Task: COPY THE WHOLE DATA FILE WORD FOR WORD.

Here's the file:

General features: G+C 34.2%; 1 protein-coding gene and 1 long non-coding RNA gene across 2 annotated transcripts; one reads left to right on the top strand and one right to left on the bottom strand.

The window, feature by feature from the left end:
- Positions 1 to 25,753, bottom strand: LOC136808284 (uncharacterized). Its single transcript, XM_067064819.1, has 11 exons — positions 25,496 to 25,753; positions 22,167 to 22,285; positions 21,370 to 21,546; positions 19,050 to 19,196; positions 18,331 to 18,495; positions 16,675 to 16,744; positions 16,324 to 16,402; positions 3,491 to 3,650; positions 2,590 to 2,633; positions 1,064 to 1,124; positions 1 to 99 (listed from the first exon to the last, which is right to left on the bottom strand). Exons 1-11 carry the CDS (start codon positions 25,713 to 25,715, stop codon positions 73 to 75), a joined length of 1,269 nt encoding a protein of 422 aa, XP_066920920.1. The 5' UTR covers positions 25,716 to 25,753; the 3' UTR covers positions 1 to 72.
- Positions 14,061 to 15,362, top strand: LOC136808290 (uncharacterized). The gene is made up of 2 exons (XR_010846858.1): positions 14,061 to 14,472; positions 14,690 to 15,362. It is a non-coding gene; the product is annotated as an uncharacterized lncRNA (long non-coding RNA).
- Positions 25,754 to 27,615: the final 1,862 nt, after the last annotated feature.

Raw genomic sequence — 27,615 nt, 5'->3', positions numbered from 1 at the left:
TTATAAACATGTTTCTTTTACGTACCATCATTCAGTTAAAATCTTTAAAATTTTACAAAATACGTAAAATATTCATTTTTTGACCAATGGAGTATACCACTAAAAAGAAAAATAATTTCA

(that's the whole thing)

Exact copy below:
General features: G+C 34.2%; 1 protein-coding gene and 1 long non-coding RNA gene across 2 annotated transcripts; one reads left to right on the top strand and one right to left on the bottom strand.

The window, feature by feature from the left end:
- Positions 1 to 25,753, bottom strand: LOC136808284 (uncharacterized). Its single transcript, XM_067064819.1, has 11 exons — positions 25,496 to 25,753; positions 22,167 to 22,285; positions 21,370 to 21,546; positions 19,050 to 19,196; positions 18,331 to 18,495; positions 16,675 to 16,744; positions 16,324 to 16,402; positions 3,491 to 3,650; positions 2,590 to 2,633; positions 1,064 to 1,124; positions 1 to 99 (listed from the first exon to the last, which is right to left on the bottom strand). Exons 1-11 carry the CDS (start codon positions 25,713 to 25,715, stop codon positions 73 to 75), a joined length of 1,269 nt encoding a protein of 422 aa, XP_066920920.1. The 5' UTR covers positions 25,716 to 25,753; the 3' UTR covers positions 1 to 72.
- Positions 14,061 to 15,362, top strand: LOC136808290 (uncharacterized). The gene is made up of 2 exons (XR_010846858.1): positions 14,061 to 14,472; positions 14,690 to 15,362. It is a non-coding gene; the product is annotated as an uncharacterized lncRNA (long non-coding RNA).
- Positions 25,754 to 27,615: the final 1,862 nt, after the last annotated feature.

Raw genomic sequence — 27,615 nt, 5'->3', positions numbered from 1 at the left:
TTATAAACATGTTTCTTTTACGTACCATCATTCAGTTAAAATCTTTAAAATTTTACAAAATACGTAAAATATTCATTTTTTGACCAATGGAGTATACCACTAAAAAGAAAAATAATTTCA